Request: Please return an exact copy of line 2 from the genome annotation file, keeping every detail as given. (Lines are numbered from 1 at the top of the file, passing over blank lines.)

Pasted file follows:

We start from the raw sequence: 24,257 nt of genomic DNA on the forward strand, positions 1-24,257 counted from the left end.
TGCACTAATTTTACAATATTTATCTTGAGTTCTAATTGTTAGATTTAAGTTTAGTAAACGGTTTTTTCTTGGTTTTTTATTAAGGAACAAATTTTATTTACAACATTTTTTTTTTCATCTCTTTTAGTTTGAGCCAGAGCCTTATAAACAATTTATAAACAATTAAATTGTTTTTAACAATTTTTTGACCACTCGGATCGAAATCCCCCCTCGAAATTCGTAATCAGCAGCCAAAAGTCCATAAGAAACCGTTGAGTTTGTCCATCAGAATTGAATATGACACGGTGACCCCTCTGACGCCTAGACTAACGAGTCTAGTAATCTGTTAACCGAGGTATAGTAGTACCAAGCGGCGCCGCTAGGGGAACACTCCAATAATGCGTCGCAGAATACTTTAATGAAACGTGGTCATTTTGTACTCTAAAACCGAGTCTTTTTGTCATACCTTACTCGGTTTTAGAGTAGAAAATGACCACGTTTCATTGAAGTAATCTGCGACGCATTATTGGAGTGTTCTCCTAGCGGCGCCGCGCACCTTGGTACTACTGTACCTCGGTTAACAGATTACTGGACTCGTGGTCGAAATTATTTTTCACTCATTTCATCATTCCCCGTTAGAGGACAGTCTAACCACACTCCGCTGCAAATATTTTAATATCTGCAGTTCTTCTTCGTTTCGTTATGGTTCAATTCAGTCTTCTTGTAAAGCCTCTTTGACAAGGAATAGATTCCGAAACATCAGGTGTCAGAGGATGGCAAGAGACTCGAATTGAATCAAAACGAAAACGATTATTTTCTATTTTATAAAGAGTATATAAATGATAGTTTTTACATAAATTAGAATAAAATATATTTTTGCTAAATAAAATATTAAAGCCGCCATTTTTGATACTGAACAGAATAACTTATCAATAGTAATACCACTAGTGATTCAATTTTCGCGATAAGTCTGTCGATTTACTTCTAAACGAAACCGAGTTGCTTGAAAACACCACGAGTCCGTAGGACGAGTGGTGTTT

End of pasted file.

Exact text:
TGCACTAATTTTACAATATTTATCTTGAGTTCTAATTGTTAGATTTAAGTTTAGTAAACGGTTTTTTCTTGGTTTTTTATTAAGGAACAAATTTTATTTACAACATTTTTTTTTTCATCTCTTTTAGTTTGAGCCAGAGCCTTATAAACAATTTATAAACAATTAAATTGTTTTTAACAATTTTTTGACCACTCGGATCGAAATCCCCCCTCGAAATTCGTAATCAGCAGCCAAAAGTCCATAAGAAACCGTTGAGTTTGTCCATCAGAATTGAATATGACACGGTGACCCCTCTGACGCCTAGACTAACGAGTCTAGTAATCTGTTAACCGAGGTATAGTAGTACCAAGCGGCGCCGCTAGGGGAACACTCCAATAATGCGTCGCAGAATACTTTAATGAAACGTGGTCATTTTGTACTCTAAAACCGAGTCTTTTTGTCATACCTTACTCGGTTTTAGAGTAGAAAATGACCACGTTTCATTGAAGTAATCTGCGACGCATTATTGGAGTGTTCTCCTAGCGGCGCCGCGCACCTTGGTACTACTGTACCTCGGTTAACAGATTACTGGACTCGTGGTCGAAATTATTTTTCACTCATTTCATCATTCCCCGTTAGAGGACAGTCTAACCACACTCCGCTGCAAATATTTTAATATCTGCAGTTCTTCTTCGTTTCGTTATGGTTCAATTCAGTCTTCTTGTAAAGCCTCTTTGACAAGGAATAGATTCCGAAACATCAGGTGTCAGAGGATGGCAAGAGACTCGAATTGAATCAAAACGAAAACGATTATTTTCTATTTTATAAAGAGTATATAAATGATAGTTTTTACATAAATTAGAATAAAATATATTTTTGCTAAATAAAATATTAAAGCCGCCATTTTTGATACTGAACAGAATAACTTATCAATAGTAATACCACTAGTGATTCAATTTTCGCGATAAGTCTGTCGATTTACTTCTAAACGAAACCGAGTTGCTTGAAAACACCACGAGTCCGTAGGACGAGTGGTGTTT